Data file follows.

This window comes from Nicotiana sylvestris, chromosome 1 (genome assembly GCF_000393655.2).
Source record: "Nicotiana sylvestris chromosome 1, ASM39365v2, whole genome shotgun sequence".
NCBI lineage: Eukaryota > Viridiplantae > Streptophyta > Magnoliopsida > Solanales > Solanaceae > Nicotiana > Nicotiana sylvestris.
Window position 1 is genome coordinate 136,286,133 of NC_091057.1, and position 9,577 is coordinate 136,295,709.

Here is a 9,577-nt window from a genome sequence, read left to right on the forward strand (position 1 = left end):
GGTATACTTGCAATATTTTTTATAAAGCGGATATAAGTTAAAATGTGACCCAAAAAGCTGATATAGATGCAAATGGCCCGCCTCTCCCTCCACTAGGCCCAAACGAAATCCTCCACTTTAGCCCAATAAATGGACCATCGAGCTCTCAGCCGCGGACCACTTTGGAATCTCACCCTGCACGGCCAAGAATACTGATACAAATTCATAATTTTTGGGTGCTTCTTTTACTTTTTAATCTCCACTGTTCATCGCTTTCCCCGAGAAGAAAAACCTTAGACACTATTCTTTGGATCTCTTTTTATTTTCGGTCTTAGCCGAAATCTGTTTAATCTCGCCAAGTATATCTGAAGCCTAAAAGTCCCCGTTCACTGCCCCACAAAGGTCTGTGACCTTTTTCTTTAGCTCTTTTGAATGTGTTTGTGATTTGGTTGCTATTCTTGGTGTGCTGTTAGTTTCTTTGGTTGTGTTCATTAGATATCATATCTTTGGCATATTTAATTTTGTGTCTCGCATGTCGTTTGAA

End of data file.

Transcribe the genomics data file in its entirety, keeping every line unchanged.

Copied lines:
This window comes from Nicotiana sylvestris, chromosome 1 (genome assembly GCF_000393655.2).
Source record: "Nicotiana sylvestris chromosome 1, ASM39365v2, whole genome shotgun sequence".
NCBI lineage: Eukaryota > Viridiplantae > Streptophyta > Magnoliopsida > Solanales > Solanaceae > Nicotiana > Nicotiana sylvestris.
Window position 1 is genome coordinate 136,286,133 of NC_091057.1, and position 9,577 is coordinate 136,295,709.

Here is a 9,577-nt window from a genome sequence, read left to right on the forward strand (position 1 = left end):
GGTATACTTGCAATATTTTTTATAAAGCGGATATAAGTTAAAATGTGACCCAAAAAGCTGATATAGATGCAAATGGCCCGCCTCTCCCTCCACTAGGCCCAAACGAAATCCTCCACTTTAGCCCAATAAATGGACCATCGAGCTCTCAGCCGCGGACCACTTTGGAATCTCACCCTGCACGGCCAAGAATACTGATACAAATTCATAATTTTTGGGTGCTTCTTTTACTTTTTAATCTCCACTGTTCATCGCTTTCCCCGAGAAGAAAAACCTTAGACACTATTCTTTGGATCTCTTTTTATTTTCGGTCTTAGCCGAAATCTGTTTAATCTCGCCAAGTATATCTGAAGCCTAAAAGTCCCCGTTCACTGCCCCACAAAGGTCTGTGACCTTTTTCTTTAGCTCTTTTGAATGTGTTTGTGATTTGGTTGCTATTCTTGGTGTGCTGTTAGTTTCTTTGGTTGTGTTCATTAGATATCATATCTTTGGCATATTTAATTTTGTGTCTCGCATGTCGTTTGAA